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Florida court weighs merits of competing wills

Florida is a melting pot of people who have moved to areas like Polk County from other countries throughout the world. But, this does not necessarily mean that these people give up all of their ties to their birth country. A recent case that a Florida appellate court decided illustrates the legal complexities that can arise when a foreigner living in the U.S. maintains property interests here and in their birth country.

The issue before the state appellate court in that case involved whether the State of Florida would honor a will that an Argentinian woman executed in Argentina, or the will that she executed in the U.S. The woman died in Florida at the age of 79, and she owned property both in the U.S. and in her home country.

The woman's Argentinian will provided that her entire estate should go to her friends and family in Argentina. But the American will, which she had executed four months prior to the Argentinian one, designated some beneficiaries in the U.S. and some in Argentina. Thus, a will contest ensued between the prospective beneficiaries.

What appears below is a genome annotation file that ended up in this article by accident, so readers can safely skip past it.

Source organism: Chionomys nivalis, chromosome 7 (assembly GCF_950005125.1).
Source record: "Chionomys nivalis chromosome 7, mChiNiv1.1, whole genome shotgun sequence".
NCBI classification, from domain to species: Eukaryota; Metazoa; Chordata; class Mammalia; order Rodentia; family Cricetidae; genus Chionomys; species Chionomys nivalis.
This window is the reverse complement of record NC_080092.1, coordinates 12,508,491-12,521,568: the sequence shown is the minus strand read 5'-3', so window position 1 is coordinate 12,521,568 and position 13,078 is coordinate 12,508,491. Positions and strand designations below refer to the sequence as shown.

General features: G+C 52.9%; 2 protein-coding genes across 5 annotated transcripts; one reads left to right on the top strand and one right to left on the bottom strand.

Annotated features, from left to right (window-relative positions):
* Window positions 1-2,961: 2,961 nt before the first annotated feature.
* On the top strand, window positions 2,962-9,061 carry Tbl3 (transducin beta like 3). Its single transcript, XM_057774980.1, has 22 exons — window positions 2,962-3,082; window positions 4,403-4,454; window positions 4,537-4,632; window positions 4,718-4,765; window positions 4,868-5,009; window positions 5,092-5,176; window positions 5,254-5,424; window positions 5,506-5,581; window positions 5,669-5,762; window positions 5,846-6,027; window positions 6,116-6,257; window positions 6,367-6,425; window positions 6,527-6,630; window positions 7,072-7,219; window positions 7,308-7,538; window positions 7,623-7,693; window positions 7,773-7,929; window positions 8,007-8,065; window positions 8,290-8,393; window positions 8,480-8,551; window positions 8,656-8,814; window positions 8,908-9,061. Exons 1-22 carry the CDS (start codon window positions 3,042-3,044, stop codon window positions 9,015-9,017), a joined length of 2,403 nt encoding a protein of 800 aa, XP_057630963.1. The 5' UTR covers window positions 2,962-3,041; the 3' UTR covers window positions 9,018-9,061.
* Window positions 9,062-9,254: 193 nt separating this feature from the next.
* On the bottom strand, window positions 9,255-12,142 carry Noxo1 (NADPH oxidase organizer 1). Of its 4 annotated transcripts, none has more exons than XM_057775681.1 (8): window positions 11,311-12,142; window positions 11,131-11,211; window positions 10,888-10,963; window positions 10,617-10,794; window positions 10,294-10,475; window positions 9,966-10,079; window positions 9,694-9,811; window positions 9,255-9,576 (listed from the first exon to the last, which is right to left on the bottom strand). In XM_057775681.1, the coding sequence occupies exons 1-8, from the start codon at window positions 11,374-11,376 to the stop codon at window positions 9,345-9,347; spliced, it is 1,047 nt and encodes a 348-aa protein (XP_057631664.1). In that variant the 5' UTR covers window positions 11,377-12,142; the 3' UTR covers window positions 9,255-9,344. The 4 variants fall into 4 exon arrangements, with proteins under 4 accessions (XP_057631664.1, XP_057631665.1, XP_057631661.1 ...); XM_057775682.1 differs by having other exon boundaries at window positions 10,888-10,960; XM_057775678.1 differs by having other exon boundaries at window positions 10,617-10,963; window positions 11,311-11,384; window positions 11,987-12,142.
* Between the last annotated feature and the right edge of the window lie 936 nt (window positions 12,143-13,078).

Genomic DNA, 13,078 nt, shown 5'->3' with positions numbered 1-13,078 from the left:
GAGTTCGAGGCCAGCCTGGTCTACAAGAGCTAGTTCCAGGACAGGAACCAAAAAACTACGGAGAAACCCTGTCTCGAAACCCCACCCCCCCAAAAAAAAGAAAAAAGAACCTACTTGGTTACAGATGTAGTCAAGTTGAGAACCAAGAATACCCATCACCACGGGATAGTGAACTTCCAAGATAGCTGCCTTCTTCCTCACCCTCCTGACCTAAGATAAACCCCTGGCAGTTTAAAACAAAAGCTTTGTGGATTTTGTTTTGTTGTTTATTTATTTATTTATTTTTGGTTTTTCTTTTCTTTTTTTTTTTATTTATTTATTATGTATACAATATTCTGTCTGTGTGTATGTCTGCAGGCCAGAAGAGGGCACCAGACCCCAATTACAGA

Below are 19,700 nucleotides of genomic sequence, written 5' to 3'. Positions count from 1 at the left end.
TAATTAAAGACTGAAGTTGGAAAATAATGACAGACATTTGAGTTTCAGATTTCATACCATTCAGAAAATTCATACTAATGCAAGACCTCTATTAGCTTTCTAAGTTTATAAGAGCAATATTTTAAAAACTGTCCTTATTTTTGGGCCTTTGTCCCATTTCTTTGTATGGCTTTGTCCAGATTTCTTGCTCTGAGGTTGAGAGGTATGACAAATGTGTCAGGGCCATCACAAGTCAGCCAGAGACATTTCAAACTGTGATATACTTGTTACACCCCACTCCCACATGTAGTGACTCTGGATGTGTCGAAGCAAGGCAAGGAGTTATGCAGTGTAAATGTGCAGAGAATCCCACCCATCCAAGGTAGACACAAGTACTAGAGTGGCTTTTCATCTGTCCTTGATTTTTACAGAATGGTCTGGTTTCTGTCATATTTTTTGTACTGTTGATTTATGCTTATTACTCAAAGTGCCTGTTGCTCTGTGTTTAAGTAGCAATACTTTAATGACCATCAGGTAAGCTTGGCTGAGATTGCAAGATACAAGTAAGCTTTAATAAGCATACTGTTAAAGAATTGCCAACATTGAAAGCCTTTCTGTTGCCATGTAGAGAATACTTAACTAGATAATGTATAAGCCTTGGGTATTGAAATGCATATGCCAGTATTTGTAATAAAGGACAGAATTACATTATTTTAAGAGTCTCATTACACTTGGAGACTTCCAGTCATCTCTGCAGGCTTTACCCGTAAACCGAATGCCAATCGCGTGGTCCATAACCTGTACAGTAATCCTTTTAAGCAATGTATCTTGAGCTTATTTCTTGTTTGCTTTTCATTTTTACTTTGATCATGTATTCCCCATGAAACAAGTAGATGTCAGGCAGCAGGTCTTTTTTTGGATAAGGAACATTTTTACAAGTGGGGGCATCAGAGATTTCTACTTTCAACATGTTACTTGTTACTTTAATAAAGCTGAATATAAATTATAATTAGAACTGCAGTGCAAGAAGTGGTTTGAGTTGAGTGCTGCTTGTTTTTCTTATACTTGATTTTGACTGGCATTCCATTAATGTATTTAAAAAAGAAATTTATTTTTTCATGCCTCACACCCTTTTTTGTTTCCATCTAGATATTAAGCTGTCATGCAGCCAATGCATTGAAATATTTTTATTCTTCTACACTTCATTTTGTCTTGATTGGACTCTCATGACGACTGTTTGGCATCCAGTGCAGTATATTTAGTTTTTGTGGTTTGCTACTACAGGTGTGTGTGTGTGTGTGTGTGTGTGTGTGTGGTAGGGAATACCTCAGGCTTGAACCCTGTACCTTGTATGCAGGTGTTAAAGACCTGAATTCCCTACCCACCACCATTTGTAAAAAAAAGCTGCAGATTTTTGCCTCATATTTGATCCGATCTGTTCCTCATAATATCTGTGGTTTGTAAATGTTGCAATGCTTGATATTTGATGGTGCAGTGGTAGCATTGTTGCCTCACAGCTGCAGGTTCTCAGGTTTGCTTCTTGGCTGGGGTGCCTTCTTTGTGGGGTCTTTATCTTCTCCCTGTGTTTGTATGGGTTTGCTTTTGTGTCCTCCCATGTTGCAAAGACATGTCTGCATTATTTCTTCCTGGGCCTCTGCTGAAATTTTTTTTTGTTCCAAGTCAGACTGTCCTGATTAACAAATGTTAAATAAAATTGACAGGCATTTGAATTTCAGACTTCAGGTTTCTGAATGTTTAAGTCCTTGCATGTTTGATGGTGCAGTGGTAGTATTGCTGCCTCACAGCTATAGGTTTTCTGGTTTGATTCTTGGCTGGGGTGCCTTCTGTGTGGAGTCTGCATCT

The court's decision turned on the fact that Florida law does not honor oral wills. The woman had executed her Argentinian will by dictating it to a notary who transcribed the will. The woman then reviewed the will and approved it, but she did not sign it. The Florida court explained that if the woman had signed it, state law would have recognized that will as legally binding. However, because she failed to sign it, the court looked at the will as just an oral will and thus unenforceable in Florida.

This case did involve some rare circumstances, but it still shows the importance of preparing a will and executing it in accordance with state law. Any person who wants to have a will should first research all of the applicable laws. An experienced attorney can help Polk County residents with all questions about will execution, as well as any related issues.

Source: WealthManagement.com, "Foreign Will Barred From Probate as a Nuncupative Will," John F. DeStefano, April 20, 2016

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